Politically active for most of his life, middle school science teacher Joel McEntire is running for office for the first time, trying to unseat a 16-year incumbent.
The Republican candidate for a state House seat representing the 19th District was in Iraq during the three-way primary election, serving his second tour as a Marine reservist. He was just promoted to staff sergeant. A husband and father of three, he believes less government is best and that bureaucrats have regulated the state and district out of prosperity.
McEntire, who lives in Cathlamet, believes he can provide a better voice for the voters because he has no ties to the political environment in Olympia. He’s challenging Brian Blake, a Democrat from Aberdeen.
“I have no special interest ties in Olympia,” he said. Of Blake, he said, “His boss is Frank Chopp, so if he says vote this way Blake says OK. I get complaints from the district that he is voting for his party, not for them.”
He points to the companies and organizations that are funding Blake’s campaign, including businesses from outside the district. Blake has raised more than $100,000 for his campaign, McEntire less than $10,000, most from the Cowlitz County Republican Party; the remainder comes from individuals for $250 or less.
When it comes to infrastructure, McEntire believes it’s up to municipalities to fund projects that benefit them locally.
“If it is a statewide initiative, if it has benefits that are statewide,” the state could fund a project, but “it’s unfair to request money for Grays Harbor County if others are left out. If the state has an idea for infrastructure, I’m all ears, but I believe in autonomy.”
It’s the bureaucracy and miles of red tape that is stalling most infrastructure projects, said McEntire.
“The hoops you have to go through, the years of waiting and doing experiments and studies,” he said. “It’s not that regulations are inherently bad, but bureaucrats think if they are not making new rules they’re not doing their job. I think we would flourish if some regulations would come off the books.”
Bureaucracy is also making things difficult for businesses that would otherwise be attracted to the Grays Harbor for its deep water ports, rail access and a highway that runs straight through the county to the coast.
McEntire said while doorbelling for his campaign he’s hearing a lot of concern about the oyster farms in the region. The recent decision by the Department of Ecology to ban a pesticide used to control burrowing shrimp is further putting the squeeze on producers, and options need to be found to keep one of the nation’s leading producers of oysters afloat.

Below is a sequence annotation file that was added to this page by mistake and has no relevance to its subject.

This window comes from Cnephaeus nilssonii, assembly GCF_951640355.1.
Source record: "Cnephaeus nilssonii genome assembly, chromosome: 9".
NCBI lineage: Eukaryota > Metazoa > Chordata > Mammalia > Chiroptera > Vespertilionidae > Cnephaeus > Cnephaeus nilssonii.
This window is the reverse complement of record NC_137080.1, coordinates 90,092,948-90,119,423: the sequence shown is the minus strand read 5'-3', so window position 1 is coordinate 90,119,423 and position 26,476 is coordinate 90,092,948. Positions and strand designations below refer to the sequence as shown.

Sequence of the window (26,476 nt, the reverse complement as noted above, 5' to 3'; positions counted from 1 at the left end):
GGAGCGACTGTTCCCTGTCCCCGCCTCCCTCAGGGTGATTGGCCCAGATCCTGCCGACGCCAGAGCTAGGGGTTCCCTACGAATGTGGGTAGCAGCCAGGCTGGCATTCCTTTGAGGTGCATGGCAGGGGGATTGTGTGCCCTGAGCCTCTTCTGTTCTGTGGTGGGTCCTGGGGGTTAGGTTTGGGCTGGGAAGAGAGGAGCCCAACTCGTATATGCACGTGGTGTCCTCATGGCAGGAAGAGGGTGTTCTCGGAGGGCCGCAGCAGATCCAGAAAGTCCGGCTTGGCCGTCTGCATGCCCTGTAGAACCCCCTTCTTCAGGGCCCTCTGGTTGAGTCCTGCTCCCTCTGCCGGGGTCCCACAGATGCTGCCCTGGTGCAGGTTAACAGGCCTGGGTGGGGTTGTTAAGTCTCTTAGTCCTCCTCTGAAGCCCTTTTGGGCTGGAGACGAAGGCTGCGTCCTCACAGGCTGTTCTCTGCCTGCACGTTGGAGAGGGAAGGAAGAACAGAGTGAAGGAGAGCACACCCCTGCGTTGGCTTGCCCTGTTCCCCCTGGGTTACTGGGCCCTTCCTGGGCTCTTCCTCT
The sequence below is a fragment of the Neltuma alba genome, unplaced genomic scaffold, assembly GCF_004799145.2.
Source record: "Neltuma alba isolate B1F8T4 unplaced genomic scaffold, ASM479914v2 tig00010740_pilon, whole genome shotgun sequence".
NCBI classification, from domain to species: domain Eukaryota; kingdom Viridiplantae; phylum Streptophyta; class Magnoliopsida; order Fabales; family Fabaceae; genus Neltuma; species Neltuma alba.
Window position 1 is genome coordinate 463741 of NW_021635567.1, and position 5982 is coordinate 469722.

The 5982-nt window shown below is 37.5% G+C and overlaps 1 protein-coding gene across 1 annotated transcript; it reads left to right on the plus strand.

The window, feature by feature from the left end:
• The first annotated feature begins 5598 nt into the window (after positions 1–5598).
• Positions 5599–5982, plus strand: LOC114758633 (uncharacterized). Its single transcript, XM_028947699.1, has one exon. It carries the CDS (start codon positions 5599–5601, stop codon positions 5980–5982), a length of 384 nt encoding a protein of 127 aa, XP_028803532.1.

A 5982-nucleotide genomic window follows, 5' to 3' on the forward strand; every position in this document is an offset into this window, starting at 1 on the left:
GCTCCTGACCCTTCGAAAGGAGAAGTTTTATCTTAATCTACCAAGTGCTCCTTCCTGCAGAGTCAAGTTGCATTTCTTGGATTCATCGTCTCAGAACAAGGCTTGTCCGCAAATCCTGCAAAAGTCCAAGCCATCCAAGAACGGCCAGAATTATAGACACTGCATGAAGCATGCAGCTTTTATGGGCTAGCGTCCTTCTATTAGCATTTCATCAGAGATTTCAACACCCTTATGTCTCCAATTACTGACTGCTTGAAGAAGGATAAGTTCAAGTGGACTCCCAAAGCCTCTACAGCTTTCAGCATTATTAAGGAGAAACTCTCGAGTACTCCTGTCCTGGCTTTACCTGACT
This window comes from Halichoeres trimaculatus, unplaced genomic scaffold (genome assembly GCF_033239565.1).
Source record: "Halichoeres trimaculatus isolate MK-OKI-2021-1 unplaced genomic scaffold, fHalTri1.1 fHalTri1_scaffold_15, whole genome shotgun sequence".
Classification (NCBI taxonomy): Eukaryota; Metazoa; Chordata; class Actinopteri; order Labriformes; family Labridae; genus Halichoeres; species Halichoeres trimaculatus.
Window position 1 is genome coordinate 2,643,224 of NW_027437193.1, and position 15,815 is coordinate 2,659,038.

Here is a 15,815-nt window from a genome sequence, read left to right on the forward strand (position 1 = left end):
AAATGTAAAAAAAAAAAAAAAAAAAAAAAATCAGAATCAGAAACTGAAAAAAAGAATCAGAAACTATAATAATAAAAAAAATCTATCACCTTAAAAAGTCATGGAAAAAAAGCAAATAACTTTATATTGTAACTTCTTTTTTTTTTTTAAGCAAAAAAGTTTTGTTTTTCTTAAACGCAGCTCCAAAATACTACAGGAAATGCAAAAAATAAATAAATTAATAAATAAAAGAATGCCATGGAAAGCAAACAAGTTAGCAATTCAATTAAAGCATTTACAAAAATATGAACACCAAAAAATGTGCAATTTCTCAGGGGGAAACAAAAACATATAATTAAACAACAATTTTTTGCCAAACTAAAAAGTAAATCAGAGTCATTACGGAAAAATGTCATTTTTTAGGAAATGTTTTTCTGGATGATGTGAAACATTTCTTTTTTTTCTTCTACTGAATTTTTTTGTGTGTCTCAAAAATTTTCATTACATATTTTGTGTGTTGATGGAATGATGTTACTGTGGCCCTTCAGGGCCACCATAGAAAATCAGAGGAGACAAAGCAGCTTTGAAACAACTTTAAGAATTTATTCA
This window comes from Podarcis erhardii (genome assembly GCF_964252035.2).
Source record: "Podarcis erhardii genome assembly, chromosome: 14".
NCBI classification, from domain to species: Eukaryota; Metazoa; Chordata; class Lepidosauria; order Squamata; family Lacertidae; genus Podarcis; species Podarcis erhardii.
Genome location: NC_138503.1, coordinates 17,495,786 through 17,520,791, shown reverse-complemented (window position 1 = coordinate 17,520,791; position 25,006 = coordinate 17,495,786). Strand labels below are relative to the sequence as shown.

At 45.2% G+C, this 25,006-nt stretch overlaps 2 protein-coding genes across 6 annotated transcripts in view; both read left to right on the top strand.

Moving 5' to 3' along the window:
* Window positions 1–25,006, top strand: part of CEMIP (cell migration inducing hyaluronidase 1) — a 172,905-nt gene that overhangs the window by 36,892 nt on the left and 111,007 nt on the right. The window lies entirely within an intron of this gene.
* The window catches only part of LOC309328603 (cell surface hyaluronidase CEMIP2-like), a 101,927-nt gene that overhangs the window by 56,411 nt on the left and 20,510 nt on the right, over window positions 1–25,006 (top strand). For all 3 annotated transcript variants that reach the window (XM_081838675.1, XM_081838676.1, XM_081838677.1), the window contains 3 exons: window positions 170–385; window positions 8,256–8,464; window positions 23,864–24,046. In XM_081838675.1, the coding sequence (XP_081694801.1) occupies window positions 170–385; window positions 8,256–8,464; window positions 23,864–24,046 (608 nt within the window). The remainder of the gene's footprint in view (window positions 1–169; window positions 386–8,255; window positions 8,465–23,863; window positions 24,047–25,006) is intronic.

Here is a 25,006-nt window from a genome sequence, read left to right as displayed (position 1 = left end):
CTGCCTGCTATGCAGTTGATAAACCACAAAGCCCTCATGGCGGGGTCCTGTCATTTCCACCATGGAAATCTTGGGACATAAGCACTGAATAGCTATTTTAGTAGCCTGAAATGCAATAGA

McEntire says he is running for office because he feels it’s important for voters to have a choice and he feels he could lend a local voice to the legislative debate. Grays Harbor County, long a Democrat-leaning population, was carried by Donald Trump two years ago, but McEntire doesn’t believe that will be a factor in the 19th District race.
“I don’t think much about it,” he said. “He won the 19th, but I don’t know if people have changed their minds” since the election. “This is a blue collar union working men and women district. People have been told here they had to vote Democrat all these years, and they see society crumbling around them and suddenly you have to say, this isn’t working. I’m asking people to consider other avenues. You don’t have to vote a certain way because your parents voted that way.”
When it comes to health care, McEntire believes a wider selection of insurance choices would improve the quality and availability of quality care, but the overlapping of state, local and federal interests make a fix difficult.
“Lowering costs and increasing care, trying to fix it is tough,” he said. “I do like the idea of having insurance at different levels. I’d like a smorgasbord of plans, like you have with car insurance.” As it stands, “you’ve got 65-year-old men with plans where they’re paying for birth control. I’d like to see plans that cater to individual needs.”
McEntire believes his voice is best suited to represent the 19th.
“I’m happy to have the opportunity. I don’t have all the answers, I have a lot to learn, but if I say I’m going to do something I do it,” he said. “I listen and will make sure the district’s voices are heard on the floor, not Seattle voices.”